"Whoa! Whoa! Are you on a spaceship? Seriously, are you on a spaceship?!"
Those words came flowing -- enthusiastically, I might add -- from an anonymous Airtimer just today, on the launch of Sean Parker and Shawn Fanning's Airtime project. "I'm actually on an airplane," I replied. "Where are you headed?," he responded. "LA!," as I tried to keep the conversation going. I failed to get to the part about continuing on to San Francisco, but it mattered not -- I just confirmed that Airtime does indeed work in airplanes. On a packed-to-capacity flight from Atlanta to Los Angeles, the onboard Gogo connection held up decently enough to have a relatively meaningful conversation (and eventually, for me to post this very article). The video feeds were a bit bumpy -- not completely unlike the ride itself -- but audio was fairly crisp. We shot the breeze for a minute or so before waving goodbye, two complete strangers brought together for the sake of discovering what's possible.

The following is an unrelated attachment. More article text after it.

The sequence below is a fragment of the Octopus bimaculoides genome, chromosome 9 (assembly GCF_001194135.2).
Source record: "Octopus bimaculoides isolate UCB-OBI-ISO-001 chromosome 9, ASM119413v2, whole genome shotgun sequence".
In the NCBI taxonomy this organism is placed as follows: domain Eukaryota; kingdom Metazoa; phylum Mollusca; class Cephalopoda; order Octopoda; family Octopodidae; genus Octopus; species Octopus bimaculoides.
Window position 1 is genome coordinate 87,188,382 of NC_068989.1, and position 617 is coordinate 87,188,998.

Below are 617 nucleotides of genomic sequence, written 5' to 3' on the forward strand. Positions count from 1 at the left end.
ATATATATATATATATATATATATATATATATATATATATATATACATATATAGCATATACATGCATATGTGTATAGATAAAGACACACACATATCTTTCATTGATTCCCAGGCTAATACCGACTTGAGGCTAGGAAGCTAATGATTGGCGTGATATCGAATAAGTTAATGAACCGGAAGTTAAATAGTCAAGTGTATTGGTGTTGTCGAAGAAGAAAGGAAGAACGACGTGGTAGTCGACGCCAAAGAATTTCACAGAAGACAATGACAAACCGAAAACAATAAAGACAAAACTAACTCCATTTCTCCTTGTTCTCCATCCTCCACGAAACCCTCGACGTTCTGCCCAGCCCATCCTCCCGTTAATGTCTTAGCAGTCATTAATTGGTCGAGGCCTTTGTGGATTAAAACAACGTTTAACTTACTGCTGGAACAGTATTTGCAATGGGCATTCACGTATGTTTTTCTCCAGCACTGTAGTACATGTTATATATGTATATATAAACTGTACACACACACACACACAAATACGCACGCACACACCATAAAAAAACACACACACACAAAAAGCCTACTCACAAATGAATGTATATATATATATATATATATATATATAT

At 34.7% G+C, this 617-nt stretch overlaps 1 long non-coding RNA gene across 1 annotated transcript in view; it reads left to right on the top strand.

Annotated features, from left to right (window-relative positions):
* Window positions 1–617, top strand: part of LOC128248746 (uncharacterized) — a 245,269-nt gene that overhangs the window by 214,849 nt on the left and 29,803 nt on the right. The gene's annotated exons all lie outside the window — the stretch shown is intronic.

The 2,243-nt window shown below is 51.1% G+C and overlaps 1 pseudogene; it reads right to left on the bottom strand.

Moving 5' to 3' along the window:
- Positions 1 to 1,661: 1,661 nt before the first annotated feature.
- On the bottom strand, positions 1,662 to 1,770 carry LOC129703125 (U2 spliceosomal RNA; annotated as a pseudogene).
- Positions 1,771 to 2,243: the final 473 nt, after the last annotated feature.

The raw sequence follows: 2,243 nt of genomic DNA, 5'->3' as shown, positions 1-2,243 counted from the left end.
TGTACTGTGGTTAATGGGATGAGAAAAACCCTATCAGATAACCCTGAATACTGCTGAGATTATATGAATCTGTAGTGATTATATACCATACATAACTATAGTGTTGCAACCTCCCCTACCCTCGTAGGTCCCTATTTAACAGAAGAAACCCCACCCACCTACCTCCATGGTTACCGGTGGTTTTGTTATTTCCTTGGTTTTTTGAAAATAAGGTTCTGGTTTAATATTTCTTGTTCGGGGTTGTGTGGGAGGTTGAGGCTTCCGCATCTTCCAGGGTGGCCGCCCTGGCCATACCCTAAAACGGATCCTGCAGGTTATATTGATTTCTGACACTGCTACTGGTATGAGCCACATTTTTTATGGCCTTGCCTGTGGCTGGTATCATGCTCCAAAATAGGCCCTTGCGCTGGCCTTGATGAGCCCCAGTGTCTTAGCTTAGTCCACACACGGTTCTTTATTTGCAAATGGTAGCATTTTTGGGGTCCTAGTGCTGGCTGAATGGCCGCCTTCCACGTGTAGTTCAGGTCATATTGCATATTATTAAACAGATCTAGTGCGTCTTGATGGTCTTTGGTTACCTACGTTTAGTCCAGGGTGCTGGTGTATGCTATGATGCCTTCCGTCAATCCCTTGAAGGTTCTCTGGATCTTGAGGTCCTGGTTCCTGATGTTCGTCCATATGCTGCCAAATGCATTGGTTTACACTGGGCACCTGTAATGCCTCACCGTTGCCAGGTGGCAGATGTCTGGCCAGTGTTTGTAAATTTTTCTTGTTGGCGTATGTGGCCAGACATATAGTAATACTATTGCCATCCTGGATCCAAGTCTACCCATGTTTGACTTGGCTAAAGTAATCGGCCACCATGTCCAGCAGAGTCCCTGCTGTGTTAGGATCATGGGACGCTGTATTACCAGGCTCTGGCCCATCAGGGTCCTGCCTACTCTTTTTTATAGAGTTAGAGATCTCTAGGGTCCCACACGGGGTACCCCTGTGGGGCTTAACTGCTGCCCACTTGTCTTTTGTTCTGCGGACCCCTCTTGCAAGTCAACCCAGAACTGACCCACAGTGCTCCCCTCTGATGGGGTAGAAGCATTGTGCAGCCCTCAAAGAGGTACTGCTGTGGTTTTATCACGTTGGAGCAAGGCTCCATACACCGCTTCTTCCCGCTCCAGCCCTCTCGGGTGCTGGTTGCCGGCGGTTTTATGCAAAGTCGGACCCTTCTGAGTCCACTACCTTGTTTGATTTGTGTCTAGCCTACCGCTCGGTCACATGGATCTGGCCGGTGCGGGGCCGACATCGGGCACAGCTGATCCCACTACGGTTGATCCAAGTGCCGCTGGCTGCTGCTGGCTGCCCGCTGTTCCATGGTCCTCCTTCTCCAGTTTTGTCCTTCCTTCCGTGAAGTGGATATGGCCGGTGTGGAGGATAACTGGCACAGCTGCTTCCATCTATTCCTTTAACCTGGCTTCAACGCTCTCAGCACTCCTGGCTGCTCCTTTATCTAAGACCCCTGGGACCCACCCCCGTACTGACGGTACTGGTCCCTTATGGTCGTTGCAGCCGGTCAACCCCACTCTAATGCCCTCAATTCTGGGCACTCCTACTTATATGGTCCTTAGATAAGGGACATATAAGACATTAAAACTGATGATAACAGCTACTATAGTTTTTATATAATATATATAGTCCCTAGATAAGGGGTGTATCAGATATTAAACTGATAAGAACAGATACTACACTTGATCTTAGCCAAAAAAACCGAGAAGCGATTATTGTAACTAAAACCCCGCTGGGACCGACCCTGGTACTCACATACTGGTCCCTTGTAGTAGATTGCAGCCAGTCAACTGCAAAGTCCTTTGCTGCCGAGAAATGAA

I never engaged in any late-night Chatroulette sessions, so the first-time Airtime experience was quite the surreal one -- particularly given that I was somewhere high over the New Mexican mountains. If I had to guess, I'd say it's just a matter of time before Airtime is funneled into that same black hole as Skype, making it impossible to complete a call whilst onboard; but for now, the tunnels are wide open. The friendly skies never felt so friendly.